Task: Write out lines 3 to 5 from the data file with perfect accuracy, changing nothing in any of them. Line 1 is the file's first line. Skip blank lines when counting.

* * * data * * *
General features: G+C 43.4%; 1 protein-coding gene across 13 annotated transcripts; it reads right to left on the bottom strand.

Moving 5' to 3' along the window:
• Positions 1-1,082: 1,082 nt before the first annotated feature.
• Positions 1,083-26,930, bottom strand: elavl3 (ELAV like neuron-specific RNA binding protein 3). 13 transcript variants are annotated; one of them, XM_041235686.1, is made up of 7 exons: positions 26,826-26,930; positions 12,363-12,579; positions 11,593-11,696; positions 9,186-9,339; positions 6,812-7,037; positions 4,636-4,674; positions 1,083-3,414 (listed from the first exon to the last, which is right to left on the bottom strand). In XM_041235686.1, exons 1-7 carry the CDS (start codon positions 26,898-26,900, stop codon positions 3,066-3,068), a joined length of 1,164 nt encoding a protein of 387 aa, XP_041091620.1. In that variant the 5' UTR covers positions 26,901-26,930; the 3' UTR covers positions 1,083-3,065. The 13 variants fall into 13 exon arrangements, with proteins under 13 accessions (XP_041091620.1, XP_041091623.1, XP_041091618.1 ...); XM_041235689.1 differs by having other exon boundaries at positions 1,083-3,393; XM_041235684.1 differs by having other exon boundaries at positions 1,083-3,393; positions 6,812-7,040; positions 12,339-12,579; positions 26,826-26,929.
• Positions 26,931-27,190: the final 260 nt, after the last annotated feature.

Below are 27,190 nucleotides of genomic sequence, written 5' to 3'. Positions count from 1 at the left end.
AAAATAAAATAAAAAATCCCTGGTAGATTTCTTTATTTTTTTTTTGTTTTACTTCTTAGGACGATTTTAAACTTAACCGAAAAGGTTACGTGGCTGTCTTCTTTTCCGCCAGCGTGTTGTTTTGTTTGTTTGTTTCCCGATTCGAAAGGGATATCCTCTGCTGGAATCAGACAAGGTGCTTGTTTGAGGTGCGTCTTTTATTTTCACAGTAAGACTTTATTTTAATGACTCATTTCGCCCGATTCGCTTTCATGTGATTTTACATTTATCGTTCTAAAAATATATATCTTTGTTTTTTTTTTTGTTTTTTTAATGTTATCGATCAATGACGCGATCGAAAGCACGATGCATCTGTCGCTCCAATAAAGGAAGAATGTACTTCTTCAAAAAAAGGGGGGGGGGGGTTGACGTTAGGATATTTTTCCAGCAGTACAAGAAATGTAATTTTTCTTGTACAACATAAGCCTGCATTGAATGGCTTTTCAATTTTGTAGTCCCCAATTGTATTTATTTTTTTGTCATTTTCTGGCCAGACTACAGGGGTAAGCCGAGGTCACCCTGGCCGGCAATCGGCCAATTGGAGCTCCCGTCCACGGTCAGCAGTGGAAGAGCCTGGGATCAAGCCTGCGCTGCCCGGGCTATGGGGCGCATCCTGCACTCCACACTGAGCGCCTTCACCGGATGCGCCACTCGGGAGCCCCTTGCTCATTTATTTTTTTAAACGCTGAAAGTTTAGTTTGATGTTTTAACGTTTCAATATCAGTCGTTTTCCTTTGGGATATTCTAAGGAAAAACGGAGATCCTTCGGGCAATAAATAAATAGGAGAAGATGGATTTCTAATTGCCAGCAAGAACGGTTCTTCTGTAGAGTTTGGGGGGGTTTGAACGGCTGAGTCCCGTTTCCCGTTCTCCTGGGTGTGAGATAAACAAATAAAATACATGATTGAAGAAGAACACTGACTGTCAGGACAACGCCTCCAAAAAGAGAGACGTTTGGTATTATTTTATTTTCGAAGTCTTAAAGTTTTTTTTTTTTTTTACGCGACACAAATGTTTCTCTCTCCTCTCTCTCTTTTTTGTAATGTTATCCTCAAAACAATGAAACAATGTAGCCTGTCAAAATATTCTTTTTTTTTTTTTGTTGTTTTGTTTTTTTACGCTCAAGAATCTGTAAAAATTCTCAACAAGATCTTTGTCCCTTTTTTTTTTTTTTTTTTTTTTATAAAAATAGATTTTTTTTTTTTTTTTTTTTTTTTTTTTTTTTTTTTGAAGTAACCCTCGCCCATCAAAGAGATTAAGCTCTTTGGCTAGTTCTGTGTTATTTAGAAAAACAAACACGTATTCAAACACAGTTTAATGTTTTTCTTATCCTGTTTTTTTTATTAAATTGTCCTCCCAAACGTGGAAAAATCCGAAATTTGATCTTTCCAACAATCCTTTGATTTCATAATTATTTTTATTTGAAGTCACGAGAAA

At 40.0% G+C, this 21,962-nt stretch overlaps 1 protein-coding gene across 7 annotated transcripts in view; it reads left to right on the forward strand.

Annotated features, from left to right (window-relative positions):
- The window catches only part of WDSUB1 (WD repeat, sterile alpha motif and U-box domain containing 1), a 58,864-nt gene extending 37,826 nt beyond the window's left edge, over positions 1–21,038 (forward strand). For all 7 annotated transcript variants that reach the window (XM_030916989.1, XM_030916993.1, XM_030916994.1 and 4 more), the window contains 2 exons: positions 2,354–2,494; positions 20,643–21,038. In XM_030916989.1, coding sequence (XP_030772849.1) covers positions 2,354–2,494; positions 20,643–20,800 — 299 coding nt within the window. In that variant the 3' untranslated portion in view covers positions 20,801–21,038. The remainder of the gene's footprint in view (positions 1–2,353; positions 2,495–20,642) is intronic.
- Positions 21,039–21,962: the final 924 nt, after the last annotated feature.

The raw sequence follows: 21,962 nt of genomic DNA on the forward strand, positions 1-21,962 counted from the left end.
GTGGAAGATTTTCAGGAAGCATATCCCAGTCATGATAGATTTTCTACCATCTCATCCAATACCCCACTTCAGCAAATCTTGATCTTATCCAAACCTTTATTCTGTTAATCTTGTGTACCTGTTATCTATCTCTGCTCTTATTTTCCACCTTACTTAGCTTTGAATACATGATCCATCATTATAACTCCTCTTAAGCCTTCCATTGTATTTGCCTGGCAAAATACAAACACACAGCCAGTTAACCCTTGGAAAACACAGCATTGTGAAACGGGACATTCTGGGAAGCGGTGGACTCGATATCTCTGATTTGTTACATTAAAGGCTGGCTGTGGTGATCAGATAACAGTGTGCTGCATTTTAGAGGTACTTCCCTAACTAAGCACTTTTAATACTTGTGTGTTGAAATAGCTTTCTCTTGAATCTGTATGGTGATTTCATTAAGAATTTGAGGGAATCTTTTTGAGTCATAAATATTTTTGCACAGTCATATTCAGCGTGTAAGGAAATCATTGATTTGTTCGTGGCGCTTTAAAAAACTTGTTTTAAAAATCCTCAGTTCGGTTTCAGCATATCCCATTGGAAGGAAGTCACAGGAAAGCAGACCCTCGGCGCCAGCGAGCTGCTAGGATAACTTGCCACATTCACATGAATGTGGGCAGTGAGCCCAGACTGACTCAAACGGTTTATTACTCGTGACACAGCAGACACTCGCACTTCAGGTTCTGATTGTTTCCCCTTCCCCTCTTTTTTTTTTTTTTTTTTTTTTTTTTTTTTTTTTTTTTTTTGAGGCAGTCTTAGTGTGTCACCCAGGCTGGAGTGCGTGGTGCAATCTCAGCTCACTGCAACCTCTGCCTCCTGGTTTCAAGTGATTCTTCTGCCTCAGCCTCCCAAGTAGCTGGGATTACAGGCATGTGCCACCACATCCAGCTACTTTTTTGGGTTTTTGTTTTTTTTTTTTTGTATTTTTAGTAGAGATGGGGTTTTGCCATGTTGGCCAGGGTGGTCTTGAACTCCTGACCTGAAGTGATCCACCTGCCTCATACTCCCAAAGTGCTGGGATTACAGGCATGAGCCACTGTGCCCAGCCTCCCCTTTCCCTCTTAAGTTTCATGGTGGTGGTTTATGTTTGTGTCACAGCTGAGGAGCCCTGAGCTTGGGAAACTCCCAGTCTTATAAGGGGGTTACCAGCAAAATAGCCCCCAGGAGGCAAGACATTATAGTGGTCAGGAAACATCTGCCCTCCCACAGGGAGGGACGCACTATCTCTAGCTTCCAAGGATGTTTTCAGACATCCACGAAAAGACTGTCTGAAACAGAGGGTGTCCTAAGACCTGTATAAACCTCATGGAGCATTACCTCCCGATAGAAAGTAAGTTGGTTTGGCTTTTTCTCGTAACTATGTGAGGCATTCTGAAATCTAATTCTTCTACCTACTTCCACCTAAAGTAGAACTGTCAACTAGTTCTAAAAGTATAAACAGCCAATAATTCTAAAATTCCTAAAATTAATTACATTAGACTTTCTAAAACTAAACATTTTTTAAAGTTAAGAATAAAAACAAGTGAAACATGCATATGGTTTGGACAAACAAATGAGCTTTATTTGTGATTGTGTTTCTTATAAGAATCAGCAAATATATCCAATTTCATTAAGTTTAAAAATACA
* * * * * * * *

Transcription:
• Positions 1-1,082: 1,082 nt before the first annotated feature.
• Positions 1,083-26,930, bottom strand: elavl3 (ELAV like neuron-specific RNA binding protein 3). 13 transcript variants are annotated; one of them, XM_041235686.1, is made up of 7 exons: positions 26,826-26,930; positions 12,363-12,579; positions 11,593-11,696; positions 9,186-9,339; positions 6,812-7,037; positions 4,636-4,674; positions 1,083-3,414 (listed from the first exon to the last, which is right to left on the bottom strand). In XM_041235686.1, exons 1-7 carry the CDS (start codon positions 26,898-26,900, stop codon positions 3,066-3,068), a joined length of 1,164 nt encoding a protein of 387 aa, XP_041091620.1. In that variant the 5' UTR covers positions 26,901-26,930; the 3' UTR covers positions 1,083-3,065. The 13 variants fall into 13 exon arrangements, with proteins under 13 accessions (XP_041091620.1, XP_041091623.1, XP_041091618.1 ...); XM_041235689.1 differs by having other exon boundaries at positions 1,083-3,393; XM_041235684.1 differs by having other exon boundaries at positions 1,083-3,393; positions 6,812-7,040; positions 12,339-12,579; positions 26,826-26,929.
• Positions 26,931-27,190: the final 260 nt, after the last annotated feature.